What role do the people in our local cafe play in our lives?
Sharing information via online at wi-fi cafes while in the physical location can help to define that important role.
Interesting question about whether we want to remain partially isolated and limit these interactions to casual smile of recognition or if we want to go deeper. But of course we are into all experiments in location-based community.
GoogleWhere 2.0 | 29 June '05 -
Now we can all create our own GoogleWhere officially!
User driven annotation
Where are business models
Where 2.0 leading Web 2.0
Activism through location
Google hackers, Google and Microsoft
Google and Microsoft
Microsoft announces "We are creating the application that covers everything in this space" in Summer.
They had a programmer dressed up like a butterfly do a stunt during the presentation.
One MS person gave a very well rehearsed "We are committed to this space" speech.
They have a GREAT layering interface.
Google Earth- wow, find any location or locations based on keywords of every user entry found on Google search- any user review etc can be plotted and found through Google Earth. We are folksonomy but they are mass user data on an unfathomable scale.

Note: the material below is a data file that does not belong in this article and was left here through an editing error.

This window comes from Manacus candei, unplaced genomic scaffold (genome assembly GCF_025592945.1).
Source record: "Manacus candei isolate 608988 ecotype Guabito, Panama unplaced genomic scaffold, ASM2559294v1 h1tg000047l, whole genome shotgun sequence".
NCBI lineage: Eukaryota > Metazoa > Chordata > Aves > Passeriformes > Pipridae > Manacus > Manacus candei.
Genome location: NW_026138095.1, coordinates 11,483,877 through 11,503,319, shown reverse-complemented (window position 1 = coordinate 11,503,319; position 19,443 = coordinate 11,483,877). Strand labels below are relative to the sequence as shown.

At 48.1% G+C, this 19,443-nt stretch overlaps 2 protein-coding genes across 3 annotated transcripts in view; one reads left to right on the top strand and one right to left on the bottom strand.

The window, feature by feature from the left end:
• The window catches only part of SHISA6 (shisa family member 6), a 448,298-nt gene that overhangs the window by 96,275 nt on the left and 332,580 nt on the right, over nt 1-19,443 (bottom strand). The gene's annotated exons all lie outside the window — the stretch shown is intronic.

Google on their open api with real collaborative invitation to group.
Outside of many inspiring presentations, ideas, discussions and a fast-paced stimualting conference format- the theme will be Google vs. Microsoft. For now, Google wins.
How about Google local, Yahoo local merger?
Here are the great speakers.
And we can announce that Platial.com will launch August 25 in 4 cities, NY, Portland, Vancouver and Toronto. Platial was supposed to be our own private entrance but we couldn't get Sharewhere.com
Whatever happened to the hearses? | 23 June '05 -
We donated the Boomer Coalition hearses to Jake several months ago. Here's what he did with them:
1. Increased his social capital by being able to say at dinners "Wanna go see my hearses?"
2. Sold one on ebay to a goth kid who cam from Indiana with his Dad to pick it up. He kept the coffin that was still inside to use as a kickin sound system in his new hearse ride.
3. Sold the other to an upstart funeral director from New Jersey who had a peculiar ailment- his eye constantly teared - a steady stream.
I wonder is this is due to an overflow of grief. Hmmm. It is radically poetic.
Communities of Prisons and Pipebands | 22 June '05 -